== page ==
Tony-award winning legit helmer, Circle in the Square founder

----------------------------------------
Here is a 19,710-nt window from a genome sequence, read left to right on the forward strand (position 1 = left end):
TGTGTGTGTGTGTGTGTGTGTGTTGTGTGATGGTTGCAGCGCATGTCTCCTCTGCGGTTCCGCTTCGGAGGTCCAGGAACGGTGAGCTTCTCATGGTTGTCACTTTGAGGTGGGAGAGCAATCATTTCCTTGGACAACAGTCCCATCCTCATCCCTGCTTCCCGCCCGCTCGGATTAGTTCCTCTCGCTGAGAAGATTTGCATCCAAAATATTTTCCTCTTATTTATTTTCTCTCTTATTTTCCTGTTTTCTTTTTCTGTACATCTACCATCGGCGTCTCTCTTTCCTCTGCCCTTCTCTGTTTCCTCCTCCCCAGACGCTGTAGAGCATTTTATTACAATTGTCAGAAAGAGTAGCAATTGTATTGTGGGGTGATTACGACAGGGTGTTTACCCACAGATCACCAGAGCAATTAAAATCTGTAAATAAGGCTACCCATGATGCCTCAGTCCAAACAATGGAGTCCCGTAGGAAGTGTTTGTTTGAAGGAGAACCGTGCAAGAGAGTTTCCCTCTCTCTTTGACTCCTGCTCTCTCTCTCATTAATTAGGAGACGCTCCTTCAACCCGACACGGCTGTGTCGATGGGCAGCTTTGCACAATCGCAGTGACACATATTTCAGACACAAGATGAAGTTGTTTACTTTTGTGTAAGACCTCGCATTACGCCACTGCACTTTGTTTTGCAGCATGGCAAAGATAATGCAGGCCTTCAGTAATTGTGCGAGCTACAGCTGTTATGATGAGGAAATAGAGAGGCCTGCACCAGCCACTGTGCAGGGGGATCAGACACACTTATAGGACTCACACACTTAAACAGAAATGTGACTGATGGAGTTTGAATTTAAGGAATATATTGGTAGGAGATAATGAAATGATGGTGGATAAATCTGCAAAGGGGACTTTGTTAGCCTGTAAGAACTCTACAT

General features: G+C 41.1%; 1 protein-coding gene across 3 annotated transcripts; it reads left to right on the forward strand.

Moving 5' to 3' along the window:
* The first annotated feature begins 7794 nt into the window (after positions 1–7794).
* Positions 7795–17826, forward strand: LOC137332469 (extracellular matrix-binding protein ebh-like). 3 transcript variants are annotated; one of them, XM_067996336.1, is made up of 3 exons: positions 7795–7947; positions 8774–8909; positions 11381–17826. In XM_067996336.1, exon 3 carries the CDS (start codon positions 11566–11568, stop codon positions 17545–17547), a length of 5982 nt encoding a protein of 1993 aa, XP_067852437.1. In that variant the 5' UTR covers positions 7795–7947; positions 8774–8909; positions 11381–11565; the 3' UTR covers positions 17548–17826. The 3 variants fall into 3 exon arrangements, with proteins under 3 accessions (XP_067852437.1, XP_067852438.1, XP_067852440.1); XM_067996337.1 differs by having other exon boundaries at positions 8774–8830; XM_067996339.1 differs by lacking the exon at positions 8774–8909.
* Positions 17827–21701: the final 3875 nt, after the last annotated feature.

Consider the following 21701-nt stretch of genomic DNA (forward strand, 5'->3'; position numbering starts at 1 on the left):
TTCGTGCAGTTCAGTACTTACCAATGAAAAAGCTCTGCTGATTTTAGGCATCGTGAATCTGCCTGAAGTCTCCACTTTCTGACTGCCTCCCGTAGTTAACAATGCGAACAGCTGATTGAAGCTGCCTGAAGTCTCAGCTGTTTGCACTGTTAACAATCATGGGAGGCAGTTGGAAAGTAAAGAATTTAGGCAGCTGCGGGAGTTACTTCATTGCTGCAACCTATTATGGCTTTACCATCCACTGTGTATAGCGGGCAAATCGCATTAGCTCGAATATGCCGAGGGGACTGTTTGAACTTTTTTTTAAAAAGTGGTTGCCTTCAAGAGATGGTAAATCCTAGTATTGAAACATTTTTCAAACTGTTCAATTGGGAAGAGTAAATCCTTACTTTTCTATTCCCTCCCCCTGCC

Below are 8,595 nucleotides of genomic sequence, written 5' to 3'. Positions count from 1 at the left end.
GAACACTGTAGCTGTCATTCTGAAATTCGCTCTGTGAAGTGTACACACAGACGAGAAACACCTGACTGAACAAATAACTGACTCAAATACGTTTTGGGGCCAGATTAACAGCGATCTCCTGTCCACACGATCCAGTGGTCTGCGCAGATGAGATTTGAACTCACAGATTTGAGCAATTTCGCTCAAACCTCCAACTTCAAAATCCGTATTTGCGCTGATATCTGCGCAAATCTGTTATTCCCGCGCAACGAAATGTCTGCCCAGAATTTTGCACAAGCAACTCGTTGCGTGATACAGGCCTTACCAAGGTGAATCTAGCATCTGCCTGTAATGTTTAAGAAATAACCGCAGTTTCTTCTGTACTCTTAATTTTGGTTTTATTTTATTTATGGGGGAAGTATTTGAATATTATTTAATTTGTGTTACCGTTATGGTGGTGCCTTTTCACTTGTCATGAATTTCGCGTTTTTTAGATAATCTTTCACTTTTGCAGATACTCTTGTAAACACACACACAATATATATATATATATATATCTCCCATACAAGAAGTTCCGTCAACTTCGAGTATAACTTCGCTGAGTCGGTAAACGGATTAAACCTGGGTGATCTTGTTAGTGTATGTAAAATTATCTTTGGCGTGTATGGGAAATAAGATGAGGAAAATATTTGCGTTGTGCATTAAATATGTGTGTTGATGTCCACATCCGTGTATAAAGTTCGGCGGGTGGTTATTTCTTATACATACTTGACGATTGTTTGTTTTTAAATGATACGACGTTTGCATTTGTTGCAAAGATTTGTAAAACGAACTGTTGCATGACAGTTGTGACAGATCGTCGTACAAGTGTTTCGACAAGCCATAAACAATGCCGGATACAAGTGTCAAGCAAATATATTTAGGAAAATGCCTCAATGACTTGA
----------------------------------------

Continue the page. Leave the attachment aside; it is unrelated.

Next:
Tony Award-winning theater director Jose Quintero, whose landmark productions of Eugene O’Neill dramas renewed interest in one of America’s greatest playwrights, died Friday of cancer at Sloan Kettering Cancer Center in New York. He was 74.Quintero directed more than a dozen major productions of works by O’Neill, who in the last decade of his life had been increasingly ignored by critics and audiences. The director won two Tonys, for a production of “Long Day’s Journey Into Night” and for directing “A Moon for the Misbegotten.” Quintero was also a founder of Circle in the Square, a small Greenwich Village theater credited with energizing the Off Broadway movement following WWII. Among the actors he worked with during his nearly 50 years in the theater were Jason Robards, Colleen Dewhurst, George C. Scott and Geraldine Page. It was his 1952 revival of Tennessee Williams’ “Summer and Smoke,” starring a luminous Page as spinster Alma Winemiller, that first brought him and Circle in the Square attention. But it was as a director of O’Neill plays that Quintero won the most acclaim. In 1956 he directed the original Broadway production of “A Long Day’s Journey Into Night,” which starred Fredric March as the tyrannical James Tyrone and Florence Eldridge as his drug-addled wife. Robards and Bradford Dillman played their troubled sons. The autobiographical drama, produced three years after O’Neill’s death, is generally considered to be the playwright’s finest work. Earlier that year, Quintero directed an Off Broadway revival of “The Iceman Cometh,” starring Robards as Hickey, the hale and hearty barfly. Brooks Atkinson of the New York Times proclaimed, ” ‘The Iceman Cometh’ is a mighty theater work. O’Neill is a giant, and Mr. Quintero is a remarkably gifted artist.” Quintero, Robards and “Iceman” were reunited in 1985 for a second highly praised production, this time on Broadway. The director and Robards joined forces on several other major O’Neill revivals on Broadway, including “Hughie” (1964); “A Moon for the Misbegotten” (1973); and “A Touch of the Poet” (1977). Robards and Dewhurst starred as the parents in a Quintero-directed Broadway revival of “Long Day’s Journey Into Night” in 1988. Quintero did not neglect the lesser-known O’Neill works either, directing “Strange Interlude” on Broadway in 1963 (with Page, Ben Gazzara and Jane Fonda), “Marco Millions” at Lincoln Center in 1964 and “More Stately Mansions” with Ingrid Bergman on Broadway in 1967. He directed one film, “The Roman Spring of Mrs. Stone’” (1961), based on a Tennessee Williams novella. It starred Vivien Leigh and Warren Beatty. Quintero was born in Panama City, Panama and attended USC. He is survived by a sister and his companion, Nick Tsacrios. A memorial service will be announced later.